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Effect of Thinning and Slash Burning on Nitrogen and Carbon in Ecosystems of Young Dense Ponderosa Pine

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Abstract:

Biomass, N, and C removed in thinning two young dense stands of ponderosa pine in Arizona was estimated by sampling loose and piled slash, and pulpwood on 1/3 hectare areas. Quantities of N and C in thinnings were compared with amounts in the unthinned forest ecosystem. The effect of slash burning on N and C was evaluated by sampling the residual slash and burned residue for 2 years after the slash fires. Nearly 21,000 kg/ha, or from 8.5 to 12.4 percent, of ecosystem C and from 75 to 101 kg/ha, or 1.2 to 1.6 percent, of ecosystem N were removed from the standing crop by thinning. Loss of N in pulpwood was only 0.2 percent. Losses of N from combined thinning and burning operations ranged from 59 to 91 kg/ha and exceeded amounts of N in piled slash because of heavy losses of N from forest floor under piled slash. Losses of C and N from burning averaged 79 and 87 percent, respectively. Loss of N, although low on the basis of ecosystem N, may be important in view of low rates of N fixation and the relative size and stability of resistant fractions of soil humus. Loss of nutrients could have been reduced by attention to moisture content of the forest floor and method of piling slash. Forest Sci. 22:45-53.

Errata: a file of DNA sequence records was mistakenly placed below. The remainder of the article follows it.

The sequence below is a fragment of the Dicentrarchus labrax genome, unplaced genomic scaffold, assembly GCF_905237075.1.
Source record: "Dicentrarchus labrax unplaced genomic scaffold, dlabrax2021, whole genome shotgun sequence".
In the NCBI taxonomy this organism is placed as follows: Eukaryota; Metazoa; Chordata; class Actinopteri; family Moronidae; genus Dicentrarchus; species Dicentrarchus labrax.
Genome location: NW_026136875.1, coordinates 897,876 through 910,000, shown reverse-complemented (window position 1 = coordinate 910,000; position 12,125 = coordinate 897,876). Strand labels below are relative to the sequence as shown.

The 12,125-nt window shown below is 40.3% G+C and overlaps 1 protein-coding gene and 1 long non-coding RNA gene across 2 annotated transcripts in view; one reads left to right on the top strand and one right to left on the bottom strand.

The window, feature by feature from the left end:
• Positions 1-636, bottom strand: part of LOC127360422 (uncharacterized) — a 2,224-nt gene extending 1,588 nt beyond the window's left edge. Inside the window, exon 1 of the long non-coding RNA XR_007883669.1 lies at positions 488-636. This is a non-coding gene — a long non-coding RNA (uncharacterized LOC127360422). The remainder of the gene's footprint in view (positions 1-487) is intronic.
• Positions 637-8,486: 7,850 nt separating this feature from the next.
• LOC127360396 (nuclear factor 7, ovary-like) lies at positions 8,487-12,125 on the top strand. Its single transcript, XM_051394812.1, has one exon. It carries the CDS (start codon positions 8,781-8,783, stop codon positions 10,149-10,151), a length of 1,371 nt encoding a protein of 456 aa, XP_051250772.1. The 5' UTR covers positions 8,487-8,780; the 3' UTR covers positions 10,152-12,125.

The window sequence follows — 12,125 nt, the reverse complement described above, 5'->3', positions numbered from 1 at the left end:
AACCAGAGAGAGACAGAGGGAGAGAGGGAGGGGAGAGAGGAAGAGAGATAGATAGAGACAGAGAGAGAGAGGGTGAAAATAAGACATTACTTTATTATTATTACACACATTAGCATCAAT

Keywords: Pinus ponderosa; Sapling-pole stands; biomass; forest floor; litter

Document Type: Journal Article

Affiliations: Professor, School of Renewable Natural Resources, University of Arizona, Tucson, Arizona 85721

Publication date: March 1, 1976

More about this publication?
  • Forest Science is a peer-reviewed journal publishing fundamental and applied research that explores all aspects of natural and social sciences as they apply to the function and management of the forested ecosystems of the world. Topics include silviculture, forest management, biometrics, economics, entomology & pathology, fire & fuels management, forest ecology, genetics & tree improvement, geospatial technologies, harvesting & utilization, landscape ecology, operations research, forest policy, physiology, recreation, social sciences, soils & hydrology, and wildlife management.
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